Japan, consisting of 6,852 islands, lies along the Pacific Coast of East Asia. With 73% of the country consisting of forests and mountains, the habitable areas such as Tokyo and Yokohama have extremely high population densities, making Japan one of the most densely populated countries on earth.
Featured photo by Mark M
Follow Matador on Vimeo Follow Matador on YouTube NEVADA IS AN INSANELY BEAUTIFUL state. Between the mountains and the deserts and the crazy lights of Vegas, there’s not much about the Silver State that isn’t staggering in its own way.
View image | gettyimages.com The International Monetary Fund says the numbers are “shocking.” There’s a pretty good chance you’ll agree.
THE STREETS OF LISBON are an open-air museum, full of ephemeral creations that change faster than we think.
Photo: Nicolas Clavier 1. Your studio’s kitchen sink is in your shower and the toilet is on the landing–and you share it with three other people.
A common misconception of Singapore is that the city-state is dull, without much to offer except for a stopover to other places.
1. Climb some stairs…and have a panoramic view of one of the most beautiful cities in the world? No, thanks, too tiring.
Photo: Michell Zappa 1. Babbling or general uncensored speaking I’ll admit it, I speak Japanese like a drunk baby.
Photo: Nadja Tatar 1. Honk two times when leaving someone’s house. 2. Add BRE to your sentences! BRE is universal, frequently used, Serbian word.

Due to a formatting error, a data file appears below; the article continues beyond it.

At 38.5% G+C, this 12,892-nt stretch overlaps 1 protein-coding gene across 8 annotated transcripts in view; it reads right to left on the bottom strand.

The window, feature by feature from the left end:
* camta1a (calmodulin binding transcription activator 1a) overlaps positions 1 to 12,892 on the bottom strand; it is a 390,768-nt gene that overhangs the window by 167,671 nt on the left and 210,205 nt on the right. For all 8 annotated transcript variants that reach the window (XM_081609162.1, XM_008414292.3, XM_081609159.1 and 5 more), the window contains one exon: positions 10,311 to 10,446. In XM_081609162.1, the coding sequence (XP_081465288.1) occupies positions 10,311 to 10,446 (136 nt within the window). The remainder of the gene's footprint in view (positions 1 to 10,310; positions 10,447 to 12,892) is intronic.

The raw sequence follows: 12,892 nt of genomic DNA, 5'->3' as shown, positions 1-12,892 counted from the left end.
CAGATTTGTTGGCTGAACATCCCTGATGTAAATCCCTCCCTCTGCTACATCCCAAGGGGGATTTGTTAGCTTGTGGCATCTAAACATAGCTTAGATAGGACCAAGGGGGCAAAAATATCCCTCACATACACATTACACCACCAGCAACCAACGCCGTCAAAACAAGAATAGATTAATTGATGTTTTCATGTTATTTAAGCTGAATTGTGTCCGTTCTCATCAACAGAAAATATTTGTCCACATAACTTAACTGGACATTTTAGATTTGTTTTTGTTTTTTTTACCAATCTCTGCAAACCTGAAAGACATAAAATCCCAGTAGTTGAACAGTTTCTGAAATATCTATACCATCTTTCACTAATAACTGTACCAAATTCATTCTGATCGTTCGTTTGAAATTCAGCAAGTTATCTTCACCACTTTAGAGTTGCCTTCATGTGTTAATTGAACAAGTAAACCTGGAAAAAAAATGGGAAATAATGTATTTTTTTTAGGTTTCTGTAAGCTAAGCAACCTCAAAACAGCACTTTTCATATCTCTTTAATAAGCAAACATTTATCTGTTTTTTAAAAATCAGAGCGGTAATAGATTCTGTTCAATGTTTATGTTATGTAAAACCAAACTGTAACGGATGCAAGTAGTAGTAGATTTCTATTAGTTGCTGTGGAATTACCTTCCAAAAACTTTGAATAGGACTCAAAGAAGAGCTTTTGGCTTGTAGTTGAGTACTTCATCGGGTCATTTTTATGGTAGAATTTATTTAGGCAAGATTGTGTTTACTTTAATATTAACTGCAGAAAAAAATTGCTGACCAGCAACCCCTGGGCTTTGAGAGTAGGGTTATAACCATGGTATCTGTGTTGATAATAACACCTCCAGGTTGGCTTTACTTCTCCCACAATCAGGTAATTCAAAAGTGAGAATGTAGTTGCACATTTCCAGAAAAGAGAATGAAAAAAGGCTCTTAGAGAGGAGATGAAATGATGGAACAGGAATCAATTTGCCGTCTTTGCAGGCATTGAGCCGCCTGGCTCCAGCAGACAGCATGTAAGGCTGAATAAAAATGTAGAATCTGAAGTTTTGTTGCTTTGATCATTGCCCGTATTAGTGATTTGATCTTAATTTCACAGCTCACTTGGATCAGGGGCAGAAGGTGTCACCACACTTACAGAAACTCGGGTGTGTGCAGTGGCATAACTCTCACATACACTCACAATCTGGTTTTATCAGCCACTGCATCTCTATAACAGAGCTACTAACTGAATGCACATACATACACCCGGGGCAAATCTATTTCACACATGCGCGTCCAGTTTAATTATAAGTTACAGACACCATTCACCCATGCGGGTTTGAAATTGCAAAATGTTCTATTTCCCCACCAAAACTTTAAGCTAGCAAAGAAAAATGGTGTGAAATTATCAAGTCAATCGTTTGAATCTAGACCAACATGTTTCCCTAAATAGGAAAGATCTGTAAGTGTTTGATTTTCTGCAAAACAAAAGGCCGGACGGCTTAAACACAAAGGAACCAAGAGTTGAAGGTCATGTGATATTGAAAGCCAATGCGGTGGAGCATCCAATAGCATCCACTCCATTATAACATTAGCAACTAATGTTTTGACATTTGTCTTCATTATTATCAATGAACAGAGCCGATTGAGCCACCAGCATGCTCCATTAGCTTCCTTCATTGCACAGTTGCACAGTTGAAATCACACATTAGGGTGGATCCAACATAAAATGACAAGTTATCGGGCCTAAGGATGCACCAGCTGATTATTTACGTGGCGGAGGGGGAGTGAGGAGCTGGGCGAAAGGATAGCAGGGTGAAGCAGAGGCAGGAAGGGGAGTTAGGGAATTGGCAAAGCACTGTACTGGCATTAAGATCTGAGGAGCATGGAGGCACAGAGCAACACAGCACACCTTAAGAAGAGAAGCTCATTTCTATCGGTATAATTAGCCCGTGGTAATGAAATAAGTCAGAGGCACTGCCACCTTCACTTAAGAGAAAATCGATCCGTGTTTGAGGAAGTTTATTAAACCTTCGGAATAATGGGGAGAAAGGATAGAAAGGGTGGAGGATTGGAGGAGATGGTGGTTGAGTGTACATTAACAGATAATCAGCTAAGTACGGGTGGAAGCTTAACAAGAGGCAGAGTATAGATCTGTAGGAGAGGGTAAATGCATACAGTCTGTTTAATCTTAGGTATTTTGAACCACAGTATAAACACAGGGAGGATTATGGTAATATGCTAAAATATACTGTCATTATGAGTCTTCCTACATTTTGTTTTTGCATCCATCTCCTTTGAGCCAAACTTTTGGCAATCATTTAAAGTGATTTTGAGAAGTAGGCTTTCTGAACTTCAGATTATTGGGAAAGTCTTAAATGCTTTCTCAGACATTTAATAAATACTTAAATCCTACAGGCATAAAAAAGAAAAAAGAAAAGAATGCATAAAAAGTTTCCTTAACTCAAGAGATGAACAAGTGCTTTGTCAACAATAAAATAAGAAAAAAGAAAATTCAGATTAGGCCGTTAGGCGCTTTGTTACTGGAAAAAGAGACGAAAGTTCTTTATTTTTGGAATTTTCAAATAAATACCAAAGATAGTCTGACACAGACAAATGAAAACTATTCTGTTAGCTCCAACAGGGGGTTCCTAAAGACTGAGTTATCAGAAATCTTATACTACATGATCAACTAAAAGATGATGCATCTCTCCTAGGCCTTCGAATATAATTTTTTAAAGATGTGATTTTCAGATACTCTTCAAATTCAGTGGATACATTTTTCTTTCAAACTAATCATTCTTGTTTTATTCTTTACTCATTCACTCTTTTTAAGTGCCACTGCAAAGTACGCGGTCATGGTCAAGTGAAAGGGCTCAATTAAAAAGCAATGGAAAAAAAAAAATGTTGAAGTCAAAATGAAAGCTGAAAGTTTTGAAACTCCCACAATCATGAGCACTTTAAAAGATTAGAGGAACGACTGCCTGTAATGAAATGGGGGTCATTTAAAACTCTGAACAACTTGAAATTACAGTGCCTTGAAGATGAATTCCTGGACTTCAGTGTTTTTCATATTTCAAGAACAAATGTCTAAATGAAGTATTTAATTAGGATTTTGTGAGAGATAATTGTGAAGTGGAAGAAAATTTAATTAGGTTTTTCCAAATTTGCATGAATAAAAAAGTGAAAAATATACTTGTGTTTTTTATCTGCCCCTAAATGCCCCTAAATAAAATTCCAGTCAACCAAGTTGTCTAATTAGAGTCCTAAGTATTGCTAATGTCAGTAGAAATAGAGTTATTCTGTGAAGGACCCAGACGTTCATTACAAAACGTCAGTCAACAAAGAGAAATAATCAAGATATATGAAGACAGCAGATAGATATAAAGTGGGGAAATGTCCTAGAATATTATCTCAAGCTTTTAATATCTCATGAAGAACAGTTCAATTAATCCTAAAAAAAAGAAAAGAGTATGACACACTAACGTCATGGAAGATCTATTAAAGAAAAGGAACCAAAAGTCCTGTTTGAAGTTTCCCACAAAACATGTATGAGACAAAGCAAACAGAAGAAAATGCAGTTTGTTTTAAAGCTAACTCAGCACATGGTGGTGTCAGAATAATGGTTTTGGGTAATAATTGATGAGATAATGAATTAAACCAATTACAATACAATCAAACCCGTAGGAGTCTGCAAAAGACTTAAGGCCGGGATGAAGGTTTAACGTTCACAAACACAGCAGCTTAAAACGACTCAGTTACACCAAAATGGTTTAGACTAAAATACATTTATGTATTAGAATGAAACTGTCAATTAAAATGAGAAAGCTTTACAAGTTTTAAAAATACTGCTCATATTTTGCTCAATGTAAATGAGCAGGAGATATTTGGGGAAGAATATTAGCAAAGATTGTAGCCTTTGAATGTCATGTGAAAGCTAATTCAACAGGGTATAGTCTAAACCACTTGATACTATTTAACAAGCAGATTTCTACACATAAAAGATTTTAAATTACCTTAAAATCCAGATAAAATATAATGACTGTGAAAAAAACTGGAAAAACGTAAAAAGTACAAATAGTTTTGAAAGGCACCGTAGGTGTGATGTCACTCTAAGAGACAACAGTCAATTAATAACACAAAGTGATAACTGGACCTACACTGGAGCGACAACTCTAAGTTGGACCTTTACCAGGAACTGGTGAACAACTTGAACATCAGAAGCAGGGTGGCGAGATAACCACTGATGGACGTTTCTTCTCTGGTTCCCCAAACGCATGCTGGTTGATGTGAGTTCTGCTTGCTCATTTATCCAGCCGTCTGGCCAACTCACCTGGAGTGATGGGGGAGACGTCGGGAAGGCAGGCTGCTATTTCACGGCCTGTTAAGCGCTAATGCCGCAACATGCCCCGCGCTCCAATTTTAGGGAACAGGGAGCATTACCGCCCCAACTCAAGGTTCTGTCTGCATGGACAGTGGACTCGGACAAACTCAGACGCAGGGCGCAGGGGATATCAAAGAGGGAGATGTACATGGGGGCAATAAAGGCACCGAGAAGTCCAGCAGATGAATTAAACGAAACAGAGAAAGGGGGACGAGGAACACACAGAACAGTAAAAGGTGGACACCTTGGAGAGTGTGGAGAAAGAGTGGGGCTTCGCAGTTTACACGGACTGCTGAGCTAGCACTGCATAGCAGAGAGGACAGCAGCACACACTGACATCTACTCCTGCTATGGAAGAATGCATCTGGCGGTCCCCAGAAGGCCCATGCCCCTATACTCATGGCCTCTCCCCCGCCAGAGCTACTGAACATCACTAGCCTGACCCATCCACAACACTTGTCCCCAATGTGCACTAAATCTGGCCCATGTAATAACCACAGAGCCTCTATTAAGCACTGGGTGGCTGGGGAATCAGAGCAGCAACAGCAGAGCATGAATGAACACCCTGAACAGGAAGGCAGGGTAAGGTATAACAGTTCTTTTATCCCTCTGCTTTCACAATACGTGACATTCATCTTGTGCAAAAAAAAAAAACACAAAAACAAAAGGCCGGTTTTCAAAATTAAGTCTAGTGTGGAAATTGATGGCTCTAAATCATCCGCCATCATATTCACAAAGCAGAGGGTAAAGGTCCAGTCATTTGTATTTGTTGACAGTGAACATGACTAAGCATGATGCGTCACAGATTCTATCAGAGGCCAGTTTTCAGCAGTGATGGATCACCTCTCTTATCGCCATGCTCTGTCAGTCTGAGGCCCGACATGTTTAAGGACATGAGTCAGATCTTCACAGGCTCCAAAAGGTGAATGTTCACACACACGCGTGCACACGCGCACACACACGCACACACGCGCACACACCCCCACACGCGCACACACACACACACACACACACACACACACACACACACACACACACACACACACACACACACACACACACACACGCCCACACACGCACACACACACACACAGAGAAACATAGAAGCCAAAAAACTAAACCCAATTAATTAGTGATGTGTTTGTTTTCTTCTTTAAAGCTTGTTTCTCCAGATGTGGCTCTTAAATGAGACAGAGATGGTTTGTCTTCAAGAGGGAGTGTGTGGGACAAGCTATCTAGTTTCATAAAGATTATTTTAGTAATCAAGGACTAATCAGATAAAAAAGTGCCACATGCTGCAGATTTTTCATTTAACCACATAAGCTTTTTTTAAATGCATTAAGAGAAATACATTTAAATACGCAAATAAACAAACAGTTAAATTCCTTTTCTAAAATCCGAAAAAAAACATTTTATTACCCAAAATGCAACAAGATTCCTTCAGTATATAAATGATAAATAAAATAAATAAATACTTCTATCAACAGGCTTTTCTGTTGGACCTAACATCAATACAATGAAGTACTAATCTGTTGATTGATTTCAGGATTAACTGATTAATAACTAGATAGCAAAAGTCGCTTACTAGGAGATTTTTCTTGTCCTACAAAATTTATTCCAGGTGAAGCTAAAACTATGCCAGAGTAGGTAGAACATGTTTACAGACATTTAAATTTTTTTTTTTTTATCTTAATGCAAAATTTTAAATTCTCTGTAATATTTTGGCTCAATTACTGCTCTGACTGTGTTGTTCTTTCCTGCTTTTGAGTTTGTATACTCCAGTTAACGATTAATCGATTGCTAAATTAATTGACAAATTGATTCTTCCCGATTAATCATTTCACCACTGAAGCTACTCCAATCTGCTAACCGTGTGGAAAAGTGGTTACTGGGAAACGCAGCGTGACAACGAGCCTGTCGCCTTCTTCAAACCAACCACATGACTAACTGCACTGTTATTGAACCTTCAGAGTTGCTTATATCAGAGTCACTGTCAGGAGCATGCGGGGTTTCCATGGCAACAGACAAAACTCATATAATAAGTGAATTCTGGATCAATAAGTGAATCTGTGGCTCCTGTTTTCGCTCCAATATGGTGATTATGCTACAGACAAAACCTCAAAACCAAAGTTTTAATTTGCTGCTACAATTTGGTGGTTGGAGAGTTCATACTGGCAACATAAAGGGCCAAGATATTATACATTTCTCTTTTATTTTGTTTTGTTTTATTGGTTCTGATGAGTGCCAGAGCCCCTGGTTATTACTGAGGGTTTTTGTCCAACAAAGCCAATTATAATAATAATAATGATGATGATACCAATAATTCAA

THE #100DaysofUSArrivals started with the #100DayProject, a social media challenge that encouraged participants to make a version of the same thing everyday for 100 days and post it on Instagram.
Photo: Phalinn Ooi 1. Rehabilitating sick and wounded kinkajous, sloths and titi monkeys. Most kids don’t get to soothe orphaned baby titi monkeys or forgo the walls of a classroom for tropical reforestation outings — those are just a few of the weekly activities for the kids of KSTR.
Photo: James Theophane 1. You think nothing of spending $200 on a 1970s polyester mini dress at the flea market outside PS 321 on 7th Avenue.
Photo: Sharon Mattheson-McCutcheon 1. You’ve experienced real snow storms. You remember the good ole days of snow banks the size of your house.
Photo: Raphaël Labbé 1. You add “canguil” to the ceviche. What you considered a sacrilege when arriving to Ecuador is now an ideal combination: the crunchiness of the popcorn with the soaked texture of the ceviche get along perfectly well.
Follow Matador on Vimeo Follow Matador on YouTube Adapted from the original Matador Network article, ‘23 signs you were born and raised in Mexico’.
Photo: magabrielalucero 1. Fail in the bathroom. Toilet paper is generally not kept in individual bathroom stalls, so it’s likely that you’ll forget to take it to the toilet with you — but you will find a hand hose to spray your bits clean.
Photo: Nicu Bucculei 1. Hang at least three crosses on your car’s rear-view mirror, or better, stick them on your windshield.
Featured image by Jens Karlsson.
Photo: takkl k 1. Ofuro In Japanese onsen, we practice the sanctity of the ofuro (bath) in sento — communal bathhouses where we relax with others in natural hot springs.